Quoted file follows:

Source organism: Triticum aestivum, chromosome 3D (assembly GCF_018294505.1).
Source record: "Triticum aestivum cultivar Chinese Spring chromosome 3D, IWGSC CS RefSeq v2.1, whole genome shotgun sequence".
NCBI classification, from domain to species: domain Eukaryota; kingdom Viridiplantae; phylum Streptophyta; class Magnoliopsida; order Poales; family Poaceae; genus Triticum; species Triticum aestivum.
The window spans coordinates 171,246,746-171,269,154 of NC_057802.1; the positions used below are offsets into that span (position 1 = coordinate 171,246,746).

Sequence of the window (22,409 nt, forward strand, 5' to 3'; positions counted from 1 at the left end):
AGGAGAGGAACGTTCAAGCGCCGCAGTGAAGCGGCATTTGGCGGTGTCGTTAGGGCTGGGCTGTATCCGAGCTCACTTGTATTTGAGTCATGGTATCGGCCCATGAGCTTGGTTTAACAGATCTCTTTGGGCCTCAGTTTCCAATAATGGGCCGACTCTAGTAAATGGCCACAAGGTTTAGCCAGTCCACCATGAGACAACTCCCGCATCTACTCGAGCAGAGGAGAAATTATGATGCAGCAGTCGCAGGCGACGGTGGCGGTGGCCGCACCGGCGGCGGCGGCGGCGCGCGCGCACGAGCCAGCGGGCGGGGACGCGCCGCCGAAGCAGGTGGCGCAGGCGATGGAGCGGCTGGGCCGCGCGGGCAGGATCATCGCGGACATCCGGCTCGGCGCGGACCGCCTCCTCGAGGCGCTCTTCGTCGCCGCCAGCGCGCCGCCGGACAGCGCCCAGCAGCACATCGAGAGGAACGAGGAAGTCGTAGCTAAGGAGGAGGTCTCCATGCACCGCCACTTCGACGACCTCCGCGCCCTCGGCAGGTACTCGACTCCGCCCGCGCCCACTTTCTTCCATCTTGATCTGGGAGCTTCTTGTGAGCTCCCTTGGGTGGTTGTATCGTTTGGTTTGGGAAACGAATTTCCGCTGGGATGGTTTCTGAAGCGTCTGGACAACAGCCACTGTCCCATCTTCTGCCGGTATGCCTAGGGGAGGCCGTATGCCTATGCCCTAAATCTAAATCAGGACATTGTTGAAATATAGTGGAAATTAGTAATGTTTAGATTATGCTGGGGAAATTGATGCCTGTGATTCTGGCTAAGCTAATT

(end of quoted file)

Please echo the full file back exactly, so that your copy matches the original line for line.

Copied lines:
Source organism: Triticum aestivum, chromosome 3D (assembly GCF_018294505.1).
Source record: "Triticum aestivum cultivar Chinese Spring chromosome 3D, IWGSC CS RefSeq v2.1, whole genome shotgun sequence".
NCBI classification, from domain to species: domain Eukaryota; kingdom Viridiplantae; phylum Streptophyta; class Magnoliopsida; order Poales; family Poaceae; genus Triticum; species Triticum aestivum.
The window spans coordinates 171,246,746-171,269,154 of NC_057802.1; the positions used below are offsets into that span (position 1 = coordinate 171,246,746).

Sequence of the window (22,409 nt, forward strand, 5' to 3'; positions counted from 1 at the left end):
AGGAGAGGAACGTTCAAGCGCCGCAGTGAAGCGGCATTTGGCGGTGTCGTTAGGGCTGGGCTGTATCCGAGCTCACTTGTATTTGAGTCATGGTATCGGCCCATGAGCTTGGTTTAACAGATCTCTTTGGGCCTCAGTTTCCAATAATGGGCCGACTCTAGTAAATGGCCACAAGGTTTAGCCAGTCCACCATGAGACAACTCCCGCATCTACTCGAGCAGAGGAGAAATTATGATGCAGCAGTCGCAGGCGACGGTGGCGGTGGCCGCACCGGCGGCGGCGGCGGCGCGCGCGCACGAGCCAGCGGGCGGGGACGCGCCGCCGAAGCAGGTGGCGCAGGCGATGGAGCGGCTGGGCCGCGCGGGCAGGATCATCGCGGACATCCGGCTCGGCGCGGACCGCCTCCTCGAGGCGCTCTTCGTCGCCGCCAGCGCGCCGCCGGACAGCGCCCAGCAGCACATCGAGAGGAACGAGGAAGTCGTAGCTAAGGAGGAGGTCTCCATGCACCGCCACTTCGACGACCTCCGCGCCCTCGGCAGGTACTCGACTCCGCCCGCGCCCACTTTCTTCCATCTTGATCTGGGAGCTTCTTGTGAGCTCCCTTGGGTGGTTGTATCGTTTGGTTTGGGAAACGAATTTCCGCTGGGATGGTTTCTGAAGCGTCTGGACAACAGCCACTGTCCCATCTTCTGCCGGTATGCCTAGGGGAGGCCGTATGCCTATGCCCTAAATCTAAATCAGGACATTGTTGAAATATAGTGGAAATTAGTAATGTTTAGATTATGCTGGGGAAATTGATGCCTGTGATTCTGGCTAAGCTAATT